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A Description of the Irish in Seville: Merchants of the Eighteenth Century

By Manuel Fernández Chaves and Mercedes Gamero Rojas


Faced with such a critical situation, and needing to deal with the bills arising out their commercial activity, his widow quickened the process of selling off the family inheritance by getting rid of an African slave and collecting money owed for grape harvests from previous years. She was in severe straits, hounded by debt and unable to maintain the citrus farms. She reached agreements to cancel rentals and pay damages; in 1746 she paid 1,300 reales in damages and penalties to a resident of Coria for a pomegranate and orange fruit farm that she had rented (AHPSe, leg. 3785, f. 174). 

The death of her husband in practice represented for Juana Keating the break-up of all his businesses. It appears that the widow’s health deteriorated around this time. She made a will in 1747, in which she declared that her eldest son had already received during his father’s life everything that he was entitled to. She passed the obligation of educating the younger son Felipe O’Conry to Diego Keating, a relative in Lisbon. She stated that she had had to pay her daughter Elena’s dowry at the time of her marriage to Don Guillermo Darwin by using ‘money and goods’ belonging to Patricio O’Conry, adding at his death ‘all the oranges and lemons which have been harvested this year on lands I have rented’. The lack of capital was caused by the non-payment of certain ‘capital from America’ that never arrived - perhaps payment for the books sent to Tierra Firme (coastal Colombia) and Buenos Aires to the value of 46,538 reales. She sold her remaining livestock to pay a debt of 900 reales to her compatriot Tomás Macores, and she left 40 pesos to her relatives Mateo and Ana O’Conry and to their two grandchildren. What was left, 127 pesos and 1,638 reales, was what was to serve for the upkeep of the house. In spite of her miserable situation, Juana Keating kept for herself whatever bits and pieces remained, leaving to Fr David O’Conry, parish priest at Banestram in Waterford, ‘a black velvet skirt and a green gown with a gold floral design for him to divide up to make adornments for the church in that parish’ while to Fr. Juan Fogerti, an Augustinian who served as her confessor she left jewellery ‘for him to distribute according to the dictates of his conscience.’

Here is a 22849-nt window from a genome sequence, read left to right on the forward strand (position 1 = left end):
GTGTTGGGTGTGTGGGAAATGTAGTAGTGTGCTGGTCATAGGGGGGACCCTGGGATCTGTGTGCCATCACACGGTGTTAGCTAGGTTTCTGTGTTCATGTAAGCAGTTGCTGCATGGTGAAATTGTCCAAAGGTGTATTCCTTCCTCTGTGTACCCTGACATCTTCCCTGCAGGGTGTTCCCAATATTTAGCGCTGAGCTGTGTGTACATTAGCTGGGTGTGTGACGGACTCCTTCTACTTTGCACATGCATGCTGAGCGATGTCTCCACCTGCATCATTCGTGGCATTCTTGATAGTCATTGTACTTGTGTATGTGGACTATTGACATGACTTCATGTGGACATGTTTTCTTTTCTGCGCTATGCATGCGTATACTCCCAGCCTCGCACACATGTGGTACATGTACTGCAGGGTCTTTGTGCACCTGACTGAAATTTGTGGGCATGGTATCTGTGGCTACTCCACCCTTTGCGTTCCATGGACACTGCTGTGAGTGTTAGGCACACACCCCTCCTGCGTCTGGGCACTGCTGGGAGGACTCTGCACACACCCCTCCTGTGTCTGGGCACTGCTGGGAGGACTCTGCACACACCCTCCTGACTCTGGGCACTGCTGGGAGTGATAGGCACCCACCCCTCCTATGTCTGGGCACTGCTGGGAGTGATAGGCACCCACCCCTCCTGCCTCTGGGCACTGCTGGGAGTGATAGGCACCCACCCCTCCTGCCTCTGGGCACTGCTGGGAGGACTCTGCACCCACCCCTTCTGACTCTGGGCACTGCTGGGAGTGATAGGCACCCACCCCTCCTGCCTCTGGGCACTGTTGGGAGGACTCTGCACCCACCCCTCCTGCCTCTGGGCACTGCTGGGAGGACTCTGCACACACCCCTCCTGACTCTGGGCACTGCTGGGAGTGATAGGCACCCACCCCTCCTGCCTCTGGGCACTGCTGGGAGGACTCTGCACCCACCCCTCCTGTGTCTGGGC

A study of legal claims and demands for payment shows that the majority of Patricio O'Conry’s customers were from Seville and its surroundings, while the remainder were scattered throughout various places in Spain (Madrid, Cádiz, Málaga, Cartagena) and Europe similar to the case of his fellow Irishmen White and Plunkett, who formed a commercial triangle between Seville, America and the cities of northern Europe (Álvarez Pantoja 2000: 34,38). 

Where did Patricio O’Conry’s commercial network fail? The setback he suffered was so serious that neither his alliance with an enterprising son-in-law nor the support of his compatriots could help him. This is material for future research, although we believe that the poor health of O’Conry and his wife aggravated a situation which might otherwise have been resolved. There were also the unpaid accounts for wheat provided to the army - which of course constituted a permanent weight on the Spanish economy - as well as other international factors which cannot be ignored. Among these were the constant bans on trade with England during the various wars between that country and Spain. The intermediary role of Portugal, be it legal or illegal, explains the fluctuating relations with that country, but it continued to be an obstacle to the smooth development of some businesses. Forming marriage links with other groups - French, Flemish, people from Rioja in Northern Spain - was a strategy which did not completely work for the O’Conry/Keating couple. In any case, the situation at the end of the century was in general difficult for all merchants based in Seville. A detailed study of this issue remains to be carried out.


Manuel Fernández Chaves and Mercedes Gamero Rojas
University of Seville, Department of History


Translated by David Barnwell and Carmen Rodríguez Alonso



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Copyright © Society for Irish Latin American Studies, 2007

Online published: 6 September 2007
Edited: 07 May 2009

Fernández Chaves, Manuel and Mercedes Gamero Rojas, 'Description of the Irish in Seville: Merchants of the Eighteenth Century' in Irish Migration Studies in Latin America, 5:2 (July 2007), pp. 106-111. (www.irlandeses.org), accessed .


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